Eight Reasons to Quit Cable TV

Two years ago I canceled my cable TV subscription and never regretted it, and you should consider doing it too, for the following eight reasons:

1. Cable is too expensive. At $60-$100 per month, depending on what you subscribe to, that money can be put to better use — and I don’t mean on something other than entertainment. With this budget at your discretion each month, subscribe to Netflix ($10-$30), go to the movie theater ($20-$40) and have enough left over to buy/rent a TV show or movies from iTunes, Amazon or the local video store. Sure, you can’t get everything that’s on TV that way, but once you shut off access to cable, you soon forget about what you might have had if you had it, and focus on enjoying the shows you do have access to.

2. Schedule your entertainment, don’t let it schedule you. Taking control means you decide what you watch and when. Entertainment and art is meant to serve your needs, not the other way around — and being more purposeful about this aspect of your life will net a happier experience.

What about the DVR? Don’t let it trick you into getting a cable subscription. You still have to figure out what channel and time a show is on to record it. If there are too many shows on at the same time, you have to pick which one to record. Annoying. Further, most DVRs get filled with a lineup of content that never gets watched anyway, and then you have to decide which shows to delete. Double annoying.

If you really need that planned entertainment fix, take the extra money saved from canceling cable and schedule yourself a live performance of your favorite play at the local theater, attend the opera or symphony, or just go to the movie theater.

3. Dumping cable is more just to the artists and producers of entertainment. When you spend your money on specific content you want to consume, you are more directly rewarding the producers of that content. Cable gives you hundreds of channels, most of which you probably never watch. None-the-less, your subscription fees go to pay for that cable provider to carry every channel in its lineup. Going al la carte means fewer steps between your pocket book and those that create the content you watch.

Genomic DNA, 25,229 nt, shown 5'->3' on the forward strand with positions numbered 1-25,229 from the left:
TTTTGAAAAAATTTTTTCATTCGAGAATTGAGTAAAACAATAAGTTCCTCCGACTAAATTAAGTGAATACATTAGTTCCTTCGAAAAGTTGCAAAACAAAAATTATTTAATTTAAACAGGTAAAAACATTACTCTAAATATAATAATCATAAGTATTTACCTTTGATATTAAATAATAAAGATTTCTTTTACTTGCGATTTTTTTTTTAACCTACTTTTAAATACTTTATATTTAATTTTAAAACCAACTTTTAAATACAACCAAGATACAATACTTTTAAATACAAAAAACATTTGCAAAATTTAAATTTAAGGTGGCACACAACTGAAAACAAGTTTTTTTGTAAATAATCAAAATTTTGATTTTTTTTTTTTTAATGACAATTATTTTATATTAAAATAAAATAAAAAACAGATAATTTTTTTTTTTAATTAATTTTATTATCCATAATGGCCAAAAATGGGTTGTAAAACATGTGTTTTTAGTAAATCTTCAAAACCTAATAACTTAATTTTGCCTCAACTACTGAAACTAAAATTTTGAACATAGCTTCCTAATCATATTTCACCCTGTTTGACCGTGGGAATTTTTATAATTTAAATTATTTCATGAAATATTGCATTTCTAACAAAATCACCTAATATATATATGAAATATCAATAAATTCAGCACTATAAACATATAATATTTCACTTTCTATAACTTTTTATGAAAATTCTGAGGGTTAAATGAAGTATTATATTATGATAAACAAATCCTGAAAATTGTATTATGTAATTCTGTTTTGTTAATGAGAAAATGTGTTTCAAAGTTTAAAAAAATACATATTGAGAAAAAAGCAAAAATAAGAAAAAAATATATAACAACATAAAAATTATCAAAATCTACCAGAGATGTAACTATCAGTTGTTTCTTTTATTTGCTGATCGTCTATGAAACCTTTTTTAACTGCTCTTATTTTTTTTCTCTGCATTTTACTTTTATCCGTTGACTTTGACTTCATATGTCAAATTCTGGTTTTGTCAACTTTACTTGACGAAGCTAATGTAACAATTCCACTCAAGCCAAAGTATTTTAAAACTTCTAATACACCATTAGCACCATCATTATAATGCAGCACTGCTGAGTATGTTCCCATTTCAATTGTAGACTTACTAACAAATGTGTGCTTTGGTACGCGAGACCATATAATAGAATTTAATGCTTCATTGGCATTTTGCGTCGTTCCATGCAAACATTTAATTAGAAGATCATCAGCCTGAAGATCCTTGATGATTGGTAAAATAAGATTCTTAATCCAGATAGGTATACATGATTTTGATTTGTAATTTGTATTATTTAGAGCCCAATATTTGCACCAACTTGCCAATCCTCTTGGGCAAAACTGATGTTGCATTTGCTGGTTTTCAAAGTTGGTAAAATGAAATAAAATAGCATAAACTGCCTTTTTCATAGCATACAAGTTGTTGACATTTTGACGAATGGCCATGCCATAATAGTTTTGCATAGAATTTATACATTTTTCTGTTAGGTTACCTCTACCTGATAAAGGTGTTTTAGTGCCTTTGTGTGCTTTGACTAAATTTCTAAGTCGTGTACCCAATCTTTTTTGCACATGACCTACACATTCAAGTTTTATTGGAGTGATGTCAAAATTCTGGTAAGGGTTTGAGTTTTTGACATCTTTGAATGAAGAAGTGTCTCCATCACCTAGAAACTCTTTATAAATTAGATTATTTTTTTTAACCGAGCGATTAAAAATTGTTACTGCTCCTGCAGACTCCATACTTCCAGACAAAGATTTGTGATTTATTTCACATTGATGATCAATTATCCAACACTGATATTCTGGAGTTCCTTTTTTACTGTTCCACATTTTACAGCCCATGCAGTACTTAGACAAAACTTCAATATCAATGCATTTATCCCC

4. Alternative content is available for free on the Internet. Several shows I would have never thought possible are available for free as a download on the Internet. And they are very high quality. With your savings, upgrade your Internet access speed so you can download them faster.

Don’t dismiss medium to low quality content either, which can still be entertaining and focused specifically to your interests. In other words, they are more entertaining and rewarding to you. Try doing a searching on YouTube for your favorite subjects or hobbies and you might find something pretty entertaining.

5. Live content is not reason enough for cable TV. For emergency news, the radio is a better alternative. If you’re a hard core sports fan, this may be where the cable companies have you. I don’t have a good argument here, except for the next item:

6. Digital broadcast is good enough. With canceled cable savings you can buy a digital antenna for those must-watch live events, such as the Super Bowl. Movies happen to be my “sport,” so the Academy Awards is the one show that I watch on TV a year. With digital broadcast, it comes through in crystal-clear, high definition.

If you don’t get a good digital signal, arrange to go to a friend’s house for these occasions, or visit the local sports bar and watch it there. Doesn’t enjoying these events with friends make it much more fun, anyway?

7. You will enjoy commercials again. Believe it or not, a sabbatical from cable TV will liven your view of commercials. They are often well produced, entertaining and can be quite funny, especially if you’re watching them for the first time.

8. News is better read than watched. Cable news junky? Cut through the crap and read your news (on the Internet is best). Read for the facts, think for yourself and don’t get caught up in the unending arguments of nothing-to-say pundits on cable news.

You can digest much more information in 30-45 minutes of reading than several hours of TV news watching. Inevitably, clips from these shows will surface on the Web where you can view it in a more goal-directed context (see #2).

But what about …? Some are addicted to the Food Network, or must watch that specific show that just isn’t available anywhere else. This is understandable, but try going without it for a while. It is likely you won’t miss it that much when you replace it with other options that are just as good, if not better.

However, in the end, if there is that one show that is worth the price of admission to cable, then go for it. The point here is to be more conscious of and purposeful about your entertainment watching.

So for those ready to take the plunge, disconnect the cable box and get the highest speed Internet access you can afford for those great alternatives including HD downloads and streaming — and enjoy your TV again.